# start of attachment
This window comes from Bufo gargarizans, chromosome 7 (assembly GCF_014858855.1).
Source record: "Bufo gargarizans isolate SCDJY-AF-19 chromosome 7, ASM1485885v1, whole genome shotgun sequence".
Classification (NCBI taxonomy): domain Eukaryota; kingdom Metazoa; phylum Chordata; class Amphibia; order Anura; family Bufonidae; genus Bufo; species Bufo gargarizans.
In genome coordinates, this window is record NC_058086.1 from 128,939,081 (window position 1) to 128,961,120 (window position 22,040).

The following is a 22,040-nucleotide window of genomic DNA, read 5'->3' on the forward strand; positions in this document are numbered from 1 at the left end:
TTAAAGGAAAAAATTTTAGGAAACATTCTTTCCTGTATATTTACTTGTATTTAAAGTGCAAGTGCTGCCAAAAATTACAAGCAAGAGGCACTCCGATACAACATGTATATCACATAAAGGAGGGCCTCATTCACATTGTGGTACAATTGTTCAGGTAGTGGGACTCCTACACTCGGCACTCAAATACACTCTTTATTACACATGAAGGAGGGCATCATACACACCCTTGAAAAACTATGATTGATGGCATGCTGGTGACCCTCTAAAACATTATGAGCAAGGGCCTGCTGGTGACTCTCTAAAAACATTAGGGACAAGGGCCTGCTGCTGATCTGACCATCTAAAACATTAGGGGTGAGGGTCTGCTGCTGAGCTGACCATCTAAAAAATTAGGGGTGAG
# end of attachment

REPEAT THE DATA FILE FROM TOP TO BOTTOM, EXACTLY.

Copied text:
This window comes from Bufo gargarizans, chromosome 7 (assembly GCF_014858855.1).
Source record: "Bufo gargarizans isolate SCDJY-AF-19 chromosome 7, ASM1485885v1, whole genome shotgun sequence".
Classification (NCBI taxonomy): domain Eukaryota; kingdom Metazoa; phylum Chordata; class Amphibia; order Anura; family Bufonidae; genus Bufo; species Bufo gargarizans.
In genome coordinates, this window is record NC_058086.1 from 128,939,081 (window position 1) to 128,961,120 (window position 22,040).

The following is a 22,040-nucleotide window of genomic DNA, read 5'->3' on the forward strand; positions in this document are numbered from 1 at the left end:
TTAAAGGAAAAAATTTTAGGAAACATTCTTTCCTGTATATTTACTTGTATTTAAAGTGCAAGTGCTGCCAAAAATTACAAGCAAGAGGCACTCCGATACAACATGTATATCACATAAAGGAGGGCCTCATTCACATTGTGGTACAATTGTTCAGGTAGTGGGACTCCTACACTCGGCACTCAAATACACTCTTTATTACACATGAAGGAGGGCATCATACACACCCTTGAAAAACTATGATTGATGGCATGCTGGTGACCCTCTAAAACATTATGAGCAAGGGCCTGCTGGTGACTCTCTAAAAACATTAGGGACAAGGGCCTGCTGCTGATCTGACCATCTAAAACATTAGGGGTGAGGGTCTGCTGCTGAGCTGACCATCTAAAAAATTAGGGGTGAG